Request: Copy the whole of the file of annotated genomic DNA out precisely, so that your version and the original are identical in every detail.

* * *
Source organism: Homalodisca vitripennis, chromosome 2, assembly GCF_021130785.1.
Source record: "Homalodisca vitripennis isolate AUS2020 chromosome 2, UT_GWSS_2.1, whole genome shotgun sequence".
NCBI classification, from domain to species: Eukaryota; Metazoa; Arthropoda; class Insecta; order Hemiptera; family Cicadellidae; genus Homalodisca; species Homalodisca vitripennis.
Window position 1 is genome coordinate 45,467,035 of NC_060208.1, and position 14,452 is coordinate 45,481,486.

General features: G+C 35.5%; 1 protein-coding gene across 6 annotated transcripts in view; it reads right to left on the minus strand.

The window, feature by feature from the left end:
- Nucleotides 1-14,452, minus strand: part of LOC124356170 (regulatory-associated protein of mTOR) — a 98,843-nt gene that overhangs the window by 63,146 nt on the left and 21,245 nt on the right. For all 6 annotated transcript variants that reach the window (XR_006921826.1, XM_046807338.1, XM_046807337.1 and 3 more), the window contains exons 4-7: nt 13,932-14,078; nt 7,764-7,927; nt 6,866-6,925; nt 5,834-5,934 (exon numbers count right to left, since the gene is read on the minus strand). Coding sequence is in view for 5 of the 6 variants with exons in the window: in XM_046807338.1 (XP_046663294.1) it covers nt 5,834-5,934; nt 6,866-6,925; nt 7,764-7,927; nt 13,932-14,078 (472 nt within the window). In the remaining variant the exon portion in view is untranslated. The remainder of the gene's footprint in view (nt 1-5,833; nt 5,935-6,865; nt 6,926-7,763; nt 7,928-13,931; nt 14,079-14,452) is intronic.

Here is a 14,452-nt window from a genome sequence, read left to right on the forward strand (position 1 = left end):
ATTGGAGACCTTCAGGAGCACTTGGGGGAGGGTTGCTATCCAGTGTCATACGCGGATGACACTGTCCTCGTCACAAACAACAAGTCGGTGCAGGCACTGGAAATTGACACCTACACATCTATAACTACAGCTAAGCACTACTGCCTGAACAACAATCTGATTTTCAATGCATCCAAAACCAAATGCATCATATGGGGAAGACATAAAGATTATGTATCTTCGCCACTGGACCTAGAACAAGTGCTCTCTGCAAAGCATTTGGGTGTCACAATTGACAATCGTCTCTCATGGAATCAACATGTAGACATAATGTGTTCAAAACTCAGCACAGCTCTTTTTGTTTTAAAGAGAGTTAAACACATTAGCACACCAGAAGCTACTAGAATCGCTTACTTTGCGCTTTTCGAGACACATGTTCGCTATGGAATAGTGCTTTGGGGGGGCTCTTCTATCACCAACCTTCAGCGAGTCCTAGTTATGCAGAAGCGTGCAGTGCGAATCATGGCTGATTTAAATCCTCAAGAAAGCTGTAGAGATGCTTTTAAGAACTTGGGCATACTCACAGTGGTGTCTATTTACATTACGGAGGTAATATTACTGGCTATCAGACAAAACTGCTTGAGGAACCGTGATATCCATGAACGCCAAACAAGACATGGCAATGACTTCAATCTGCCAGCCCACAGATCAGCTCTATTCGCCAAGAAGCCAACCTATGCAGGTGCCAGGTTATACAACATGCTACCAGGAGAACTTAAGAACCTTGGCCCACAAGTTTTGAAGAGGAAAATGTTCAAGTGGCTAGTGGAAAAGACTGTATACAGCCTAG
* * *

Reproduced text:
Source organism: Homalodisca vitripennis, chromosome 2, assembly GCF_021130785.1.
Source record: "Homalodisca vitripennis isolate AUS2020 chromosome 2, UT_GWSS_2.1, whole genome shotgun sequence".
NCBI classification, from domain to species: Eukaryota; Metazoa; Arthropoda; class Insecta; order Hemiptera; family Cicadellidae; genus Homalodisca; species Homalodisca vitripennis.
Window position 1 is genome coordinate 45,467,035 of NC_060208.1, and position 14,452 is coordinate 45,481,486.

General features: G+C 35.5%; 1 protein-coding gene across 6 annotated transcripts in view; it reads right to left on the minus strand.

The window, feature by feature from the left end:
- Nucleotides 1-14,452, minus strand: part of LOC124356170 (regulatory-associated protein of mTOR) — a 98,843-nt gene that overhangs the window by 63,146 nt on the left and 21,245 nt on the right. For all 6 annotated transcript variants that reach the window (XR_006921826.1, XM_046807338.1, XM_046807337.1 and 3 more), the window contains exons 4-7: nt 13,932-14,078; nt 7,764-7,927; nt 6,866-6,925; nt 5,834-5,934 (exon numbers count right to left, since the gene is read on the minus strand). Coding sequence is in view for 5 of the 6 variants with exons in the window: in XM_046807338.1 (XP_046663294.1) it covers nt 5,834-5,934; nt 6,866-6,925; nt 7,764-7,927; nt 13,932-14,078 (472 nt within the window). In the remaining variant the exon portion in view is untranslated. The remainder of the gene's footprint in view (nt 1-5,833; nt 5,935-6,865; nt 6,926-7,763; nt 7,928-13,931; nt 14,079-14,452) is intronic.

Here is a 14,452-nt window from a genome sequence, read left to right on the forward strand (position 1 = left end):
ATTGGAGACCTTCAGGAGCACTTGGGGGAGGGTTGCTATCCAGTGTCATACGCGGATGACACTGTCCTCGTCACAAACAACAAGTCGGTGCAGGCACTGGAAATTGACACCTACACATCTATAACTACAGCTAAGCACTACTGCCTGAACAACAATCTGATTTTCAATGCATCCAAAACCAAATGCATCATATGGGGAAGACATAAAGATTATGTATCTTCGCCACTGGACCTAGAACAAGTGCTCTCTGCAAAGCATTTGGGTGTCACAATTGACAATCGTCTCTCATGGAATCAACATGTAGACATAATGTGTTCAAAACTCAGCACAGCTCTTTTTGTTTTAAAGAGAGTTAAACACATTAGCACACCAGAAGCTACTAGAATCGCTTACTTTGCGCTTTTCGAGACACATGTTCGCTATGGAATAGTGCTTTGGGGGGGCTCTTCTATCACCAACCTTCAGCGAGTCCTAGTTATGCAGAAGCGTGCAGTGCGAATCATGGCTGATTTAAATCCTCAAGAAAGCTGTAGAGATGCTTTTAAGAACTTGGGCATACTCACAGTGGTGTCTATTTACATTACGGAGGTAATATTACTGGCTATCAGACAAAACTGCTTGAGGAACCGTGATATCCATGAACGCCAAACAAGACATGGCAATGACTTCAATCTGCCAGCCCACAGATCAGCTCTATTCGCCAAGAAGCCAACCTATGCAGGTGCCAGGTTATACAACATGCTACCAGGAGAACTTAAGAACCTTGGCCCACAAGTTTTGAAGAGGAAAATGTTCAAGTGGCTAGTGGAAAAGACTGTATACAGCCTAG